"Bone on one side of the cortex must unite with bone on the other side of the cortex to re-establish mechanical continuity. If the gap between bone ends is less than 0.01 mm and interfragmentary strain is less than 2%, the fracture unite by so-called contact healing. Under these conditions, cutting cones are formed at the ends of the osteons closest to the fracture site. The tips of the cutting cones consist of osteoclasts which cross the fracture line, generating longitudinal cavities at a rate of 50–100 μm/day. These cavities are later filled by bone produced by osteoblasts residing at the rear of the cutting cone. This results in the simultaneous generation of a bony union and the restoration of Haversian systems formed in an axial direction. The re-established Haversian systems allow for penetration of blood vessels carrying osteoblastic precursors. The bridging osteons later mature by direct remodelling into lamellar bone resulting in fracture healing without the formation of periosteal callus."

"Gap healing differs from contact healing in that bony union and Haversian remodelling do not occur simultaneously. It occurs if stable conditions and an anatomical reduction are achieved, although the gap must be less than 800 μm to 1 mm. In this process the fracture site is primarily filled by lamellar bone oriented perpendicular to the long axis, requiring a secondary osteonal reconstruction unlike the process of contact healing. The primary bone structure is then gradually replaced by longitudinal revascularized osteons carrying osteoprogenitor cells which differentiate into osteoblasts and produce lamellar bone on each surface of the gap. This lamellar bone, however, is laid down perpendicular to the long axis and is mechanically weak. This initial process takes approximately 3 and 8 weeks, after which a secondary remodelling resembling the contact healing cascade with cutting cones takes place. Although not as extensive as endochondral remodelling, this phase is necessary in order to fully restore the anatomical and biomechanical properties of the bone"

"The acute inflammatory response peaks within the first 24h and is complete after 7 days"

Upregulation of inflammatory genes and downregulation of sclerostin gene expression are key elements in the early phase of fragility fracture healing.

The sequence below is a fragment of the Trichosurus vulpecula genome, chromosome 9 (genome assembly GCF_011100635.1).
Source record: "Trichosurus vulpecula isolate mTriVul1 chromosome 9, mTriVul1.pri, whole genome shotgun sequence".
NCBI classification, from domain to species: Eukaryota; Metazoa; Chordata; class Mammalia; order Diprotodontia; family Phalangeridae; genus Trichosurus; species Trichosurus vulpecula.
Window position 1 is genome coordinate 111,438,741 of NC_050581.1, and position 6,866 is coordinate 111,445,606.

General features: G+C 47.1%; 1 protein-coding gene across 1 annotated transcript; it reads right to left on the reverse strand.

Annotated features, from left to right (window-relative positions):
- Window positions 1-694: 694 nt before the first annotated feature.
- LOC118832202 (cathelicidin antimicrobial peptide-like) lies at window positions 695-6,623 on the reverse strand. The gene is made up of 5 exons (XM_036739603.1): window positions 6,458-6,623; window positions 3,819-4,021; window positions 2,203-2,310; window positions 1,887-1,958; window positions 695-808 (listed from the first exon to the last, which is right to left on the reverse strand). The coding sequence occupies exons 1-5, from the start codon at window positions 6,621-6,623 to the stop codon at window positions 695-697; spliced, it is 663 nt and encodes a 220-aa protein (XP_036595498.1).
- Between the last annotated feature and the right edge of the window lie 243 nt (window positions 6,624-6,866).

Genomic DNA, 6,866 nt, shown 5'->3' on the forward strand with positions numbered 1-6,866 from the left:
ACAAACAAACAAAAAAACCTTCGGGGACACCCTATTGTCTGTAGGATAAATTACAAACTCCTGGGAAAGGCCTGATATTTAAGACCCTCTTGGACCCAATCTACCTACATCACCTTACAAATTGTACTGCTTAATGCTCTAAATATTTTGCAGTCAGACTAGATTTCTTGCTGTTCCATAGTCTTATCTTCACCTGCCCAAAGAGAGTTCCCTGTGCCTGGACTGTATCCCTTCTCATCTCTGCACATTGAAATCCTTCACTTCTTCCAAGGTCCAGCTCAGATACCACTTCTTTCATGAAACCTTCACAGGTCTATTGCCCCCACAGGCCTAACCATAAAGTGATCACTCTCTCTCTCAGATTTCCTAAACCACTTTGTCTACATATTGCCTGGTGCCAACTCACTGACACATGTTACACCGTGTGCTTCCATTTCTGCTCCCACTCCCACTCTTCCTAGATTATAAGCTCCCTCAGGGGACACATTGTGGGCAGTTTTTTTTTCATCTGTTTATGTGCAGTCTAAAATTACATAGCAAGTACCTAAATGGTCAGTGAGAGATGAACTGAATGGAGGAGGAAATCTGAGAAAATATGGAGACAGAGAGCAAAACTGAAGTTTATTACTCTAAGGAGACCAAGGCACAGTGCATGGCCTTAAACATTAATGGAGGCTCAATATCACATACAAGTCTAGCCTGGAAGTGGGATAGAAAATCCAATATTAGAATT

"Fifty-six patients submitted to hip replacement surgery after a low-energy hip fracture were enrolled in this study. The patients were grouped according to the time interval between fracture and surgery: bone collected within 3 days after fracture (n = 13); between the 4(th) and 7(th) day (n = 33); and after one week from the fracture (n = 10). Inflammation- and bone metabolism-related genes were assessed at the fracture site. The expression of pro-inflammatory cytokines was increased in the first days after fracture. The genes responsible for bone formation and resorption were upregulated one week after fracture. The increase in RANKL expression occurred just before that, between the 4(th)-7(th) days after fracture. Sclerostin expression diminished during the first days after fracture.
The expression of inflammation-related genes, especially IL-6, is highest at the very first days after fracture but from day 4 onwards there is a shift towards bone remodeling genes, suggesting that the inflammatory phase triggers bone healing. We propose that an initial inflammatory stimulus and a decrease in sclerostin-related effects are the key components in fracture healing. In osteoporotic patients, cellular machinery seems to adequately react to the inflammatory stimulus, therefore local promotion of these events might constitute a promising medical intervention to accelerate fracture healing."

Genetic factors responsible for long bone fractures non-union.

"We carried out studies in patients with delayed long bone fractures estimating the frequency of mutation of genes crucial for pathogen recognition (TLR2, TLR4 and CD14), and elimination (CRP, IL-6, IL-1ra), as well as wound healing (TGF-β). The molecular milieu regulating healing process (IGF-1, COLL1a, TGF-β, BMP-2, and PDGF) was validated by Western blot analysis of the gap tissue.
Microbiological investigations showed the presence of viable bacterial strains in 34 out of 108 gaps in patients with non-healing fractures (31.5%) and in 20 out of 122 patients with uneventful healing (16.4%). The occurrence of mutated TLR4 1/W but not 2/W gene was significantly higher in the non-healing infected than sterile group. In the non-healing infected group 1/W mutated gene frequency was also higher than in healing infected. In the TGF-β codon 10 a significantly higher frequency of mutated homozygote T and heterozygote C/T in the non-healing infected versus non-healing sterile subgroup was observed. Similar difference was observed in the non-healing infected versus healing infected subgroup. The CRP (G1059C), IL1ra (genotype 2/2), IL-6 (G176C), CD14 (G-159T), TLR2 (G2259A) and TLR4/2 (Thr399Ile) polymorphisms did not play evident role in the delay of fracture healing.
Individuals bearing the mutant TLR 4 gene 1/W (Asp299Gly) and TGF-β gene codon 10 mutant T and T/C allele may predispose to impaired pathogen recognition and elimination, leading to prolonged pathogen existence in the fracture gaps and healing delays."